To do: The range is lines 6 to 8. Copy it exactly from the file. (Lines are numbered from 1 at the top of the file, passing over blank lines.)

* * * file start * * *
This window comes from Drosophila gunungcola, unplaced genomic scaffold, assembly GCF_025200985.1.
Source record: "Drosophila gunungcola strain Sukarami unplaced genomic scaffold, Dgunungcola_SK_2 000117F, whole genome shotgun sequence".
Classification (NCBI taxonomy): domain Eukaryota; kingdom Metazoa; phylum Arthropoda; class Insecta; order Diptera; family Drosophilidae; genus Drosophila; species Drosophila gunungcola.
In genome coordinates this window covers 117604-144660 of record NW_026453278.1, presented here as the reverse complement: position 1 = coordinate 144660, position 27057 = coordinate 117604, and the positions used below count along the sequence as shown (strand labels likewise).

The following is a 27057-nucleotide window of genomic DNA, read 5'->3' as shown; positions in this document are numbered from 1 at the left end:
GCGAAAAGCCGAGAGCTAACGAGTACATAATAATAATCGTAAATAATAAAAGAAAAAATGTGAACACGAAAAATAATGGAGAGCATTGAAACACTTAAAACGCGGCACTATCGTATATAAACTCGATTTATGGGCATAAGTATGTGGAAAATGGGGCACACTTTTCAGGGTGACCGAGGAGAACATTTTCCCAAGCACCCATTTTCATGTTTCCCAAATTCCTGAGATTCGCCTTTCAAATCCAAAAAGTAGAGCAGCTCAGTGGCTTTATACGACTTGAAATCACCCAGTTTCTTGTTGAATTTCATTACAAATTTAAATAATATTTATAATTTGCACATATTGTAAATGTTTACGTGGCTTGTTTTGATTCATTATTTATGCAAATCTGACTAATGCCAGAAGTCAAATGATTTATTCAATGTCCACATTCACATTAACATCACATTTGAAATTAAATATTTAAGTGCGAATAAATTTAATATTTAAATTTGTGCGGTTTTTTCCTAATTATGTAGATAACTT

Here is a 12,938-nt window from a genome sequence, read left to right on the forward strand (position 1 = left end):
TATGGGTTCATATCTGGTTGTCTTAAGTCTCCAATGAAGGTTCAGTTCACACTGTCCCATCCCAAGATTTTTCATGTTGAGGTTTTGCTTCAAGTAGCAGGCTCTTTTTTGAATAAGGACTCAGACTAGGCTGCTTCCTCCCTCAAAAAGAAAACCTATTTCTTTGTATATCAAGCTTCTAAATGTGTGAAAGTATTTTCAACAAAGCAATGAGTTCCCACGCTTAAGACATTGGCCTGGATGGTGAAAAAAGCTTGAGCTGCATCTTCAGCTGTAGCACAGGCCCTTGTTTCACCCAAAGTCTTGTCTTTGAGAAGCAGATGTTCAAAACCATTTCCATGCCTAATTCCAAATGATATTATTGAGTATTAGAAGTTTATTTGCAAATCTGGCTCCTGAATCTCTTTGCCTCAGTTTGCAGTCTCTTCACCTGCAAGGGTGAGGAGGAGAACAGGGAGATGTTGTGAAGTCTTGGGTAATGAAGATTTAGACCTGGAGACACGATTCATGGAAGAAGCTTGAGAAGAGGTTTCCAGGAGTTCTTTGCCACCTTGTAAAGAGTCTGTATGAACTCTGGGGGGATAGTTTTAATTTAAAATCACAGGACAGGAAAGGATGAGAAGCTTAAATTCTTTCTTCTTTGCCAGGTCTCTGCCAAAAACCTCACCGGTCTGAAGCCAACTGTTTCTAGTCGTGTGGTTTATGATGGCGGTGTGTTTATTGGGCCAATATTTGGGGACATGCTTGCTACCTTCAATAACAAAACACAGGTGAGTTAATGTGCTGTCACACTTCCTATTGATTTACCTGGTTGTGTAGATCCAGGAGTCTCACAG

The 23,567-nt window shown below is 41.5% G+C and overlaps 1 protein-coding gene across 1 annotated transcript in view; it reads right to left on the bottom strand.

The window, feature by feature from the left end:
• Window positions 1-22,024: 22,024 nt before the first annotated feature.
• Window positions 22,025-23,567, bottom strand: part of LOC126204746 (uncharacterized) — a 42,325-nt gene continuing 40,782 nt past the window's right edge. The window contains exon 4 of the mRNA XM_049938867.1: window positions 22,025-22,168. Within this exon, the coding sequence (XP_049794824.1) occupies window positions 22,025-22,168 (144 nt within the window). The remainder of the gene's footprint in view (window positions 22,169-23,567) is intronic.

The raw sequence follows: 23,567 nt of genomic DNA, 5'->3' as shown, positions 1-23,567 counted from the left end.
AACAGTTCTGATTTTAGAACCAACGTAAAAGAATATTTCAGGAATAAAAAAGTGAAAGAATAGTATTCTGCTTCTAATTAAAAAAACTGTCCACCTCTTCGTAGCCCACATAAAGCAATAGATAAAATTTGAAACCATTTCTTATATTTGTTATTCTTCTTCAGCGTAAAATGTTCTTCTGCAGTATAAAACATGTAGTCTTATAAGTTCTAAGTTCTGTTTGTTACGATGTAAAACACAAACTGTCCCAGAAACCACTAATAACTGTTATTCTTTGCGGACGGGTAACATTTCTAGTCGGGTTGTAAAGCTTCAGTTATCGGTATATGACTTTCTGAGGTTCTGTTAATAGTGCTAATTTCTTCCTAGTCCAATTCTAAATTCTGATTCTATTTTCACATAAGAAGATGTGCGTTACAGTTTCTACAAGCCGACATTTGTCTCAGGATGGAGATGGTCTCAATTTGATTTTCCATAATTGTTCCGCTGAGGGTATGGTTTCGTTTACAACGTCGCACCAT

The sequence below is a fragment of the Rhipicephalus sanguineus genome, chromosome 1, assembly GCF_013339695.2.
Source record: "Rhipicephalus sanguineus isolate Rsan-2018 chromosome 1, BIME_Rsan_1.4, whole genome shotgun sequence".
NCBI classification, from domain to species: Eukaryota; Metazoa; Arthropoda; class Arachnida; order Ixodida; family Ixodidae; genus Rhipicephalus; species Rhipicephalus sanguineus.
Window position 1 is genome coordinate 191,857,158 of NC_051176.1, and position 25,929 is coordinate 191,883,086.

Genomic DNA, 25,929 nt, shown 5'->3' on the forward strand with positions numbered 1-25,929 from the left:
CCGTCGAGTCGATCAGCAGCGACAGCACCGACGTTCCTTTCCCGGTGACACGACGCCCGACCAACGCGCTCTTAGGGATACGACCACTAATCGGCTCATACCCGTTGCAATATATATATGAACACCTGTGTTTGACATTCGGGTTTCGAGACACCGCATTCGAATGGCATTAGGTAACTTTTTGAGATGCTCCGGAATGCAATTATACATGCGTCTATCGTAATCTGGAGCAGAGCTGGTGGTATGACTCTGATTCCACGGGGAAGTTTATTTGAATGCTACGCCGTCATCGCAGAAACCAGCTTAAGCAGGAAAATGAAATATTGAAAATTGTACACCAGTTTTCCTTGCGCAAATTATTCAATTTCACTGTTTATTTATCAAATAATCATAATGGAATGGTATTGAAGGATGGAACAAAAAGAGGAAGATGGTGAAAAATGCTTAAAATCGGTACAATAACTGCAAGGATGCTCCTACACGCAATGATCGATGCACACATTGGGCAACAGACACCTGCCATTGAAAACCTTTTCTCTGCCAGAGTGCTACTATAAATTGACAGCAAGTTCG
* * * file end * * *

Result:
GCGAAAAGCCGAGAGCTAACGAGTACATAATAATAATCGTAAATAATAAAAGAAAAAATGTGAACACGAAAAATAATGGAGAGCATTGAAACACTTAAAACGCGGCACTATCGTATATAAACTCGATTTATGGGCATAAGTATGTGGAAAATGGGGCACACTTTTCAGGGTGACCGAGGAGAACATTTTCCCAAGCACCCATTTTCATGTTTCCCAAATTCCTGAGATTCGCCTTTCAAATCCAAAAAGTAGAGCAGCTCAGTGGCTTTATACGACTTGAAATCACCCAGTTTCTTGTTGAATTTCATTACAAATTTAAATAATATTTATAATTTGCACATATTGTAAATGTTTACGTGGCTTGTTTTGATTCATTATTTATGCAAATCTGACTAATGCCAGAAGTCAAATGATTTATTCAATGTCCACATTCACATTAACATCACATTTGAAATTAAATATTTAAGTGCGAATAAATTTAATATTTAAATTTGTGCGGTTTTTTCCTAATTATGTAGATAACTT

Here is a 12,938-nt window from a genome sequence, read left to right on the forward strand (position 1 = left end):
TATGGGTTCATATCTGGTTGTCTTAAGTCTCCAATGAAGGTTCAGTTCACACTGTCCCATCCCAAGATTTTTCATGTTGAGGTTTTGCTTCAAGTAGCAGGCTCTTTTTTGAATAAGGACTCAGACTAGGCTGCTTCCTCCCTCAAAAAGAAAACCTATTTCTTTGTATATCAAGCTTCTAAATGTGTGAAAGTATTTTCAACAAAGCAATGAGTTCCCACGCTTAAGACATTGGCCTGGATGGTGAAAAAAGCTTGAGCTGCATCTTCAGCTGTAGCACAGGCCCTTGTTTCACCCAAAGTCTTGTCTTTGAGAAGCAGATGTTCAAAACCATTTCCATGCCTAATTCCAAATGATATTATTGAGTATTAGAAGTTTATTTGCAAATCTGGCTCCTGAATCTCTTTGCCTCAGTTTGCAGTCTCTTCACCTGCAAGGGTGAGGAGGAGAACAGGGAGATGTTGTGAAGTCTTGGGTAATGAAGATTTAGACCTGGAGACACGATTCATGGAAGAAGCTTGAGAAGAGGTTTCCAGGAGTTCTTTGCCACCTTGTAAAGAGTCTGTATGAACTCTGGGGGGATAGTTTTAATTTAAAATCACAGGACAGGAAAGGATGAGAAGCTTAAATTCTTTCTTCTTTGCCAGGTCTCTGCCAAAAACCTCACCGGTCTGAAGCCAACTGTTTCTAGTCGTGTGGTTTATGATGGCGGTGTGTTTATTGGGCCAATATTTGGGGACATGCTTGCTACCTTCAATAACAAAACACAGGTGAGTTAATGTGCTGTCACACTTCCTATTGATTTACCTGGTTGTGTAGATCCAGGAGTCTCACAG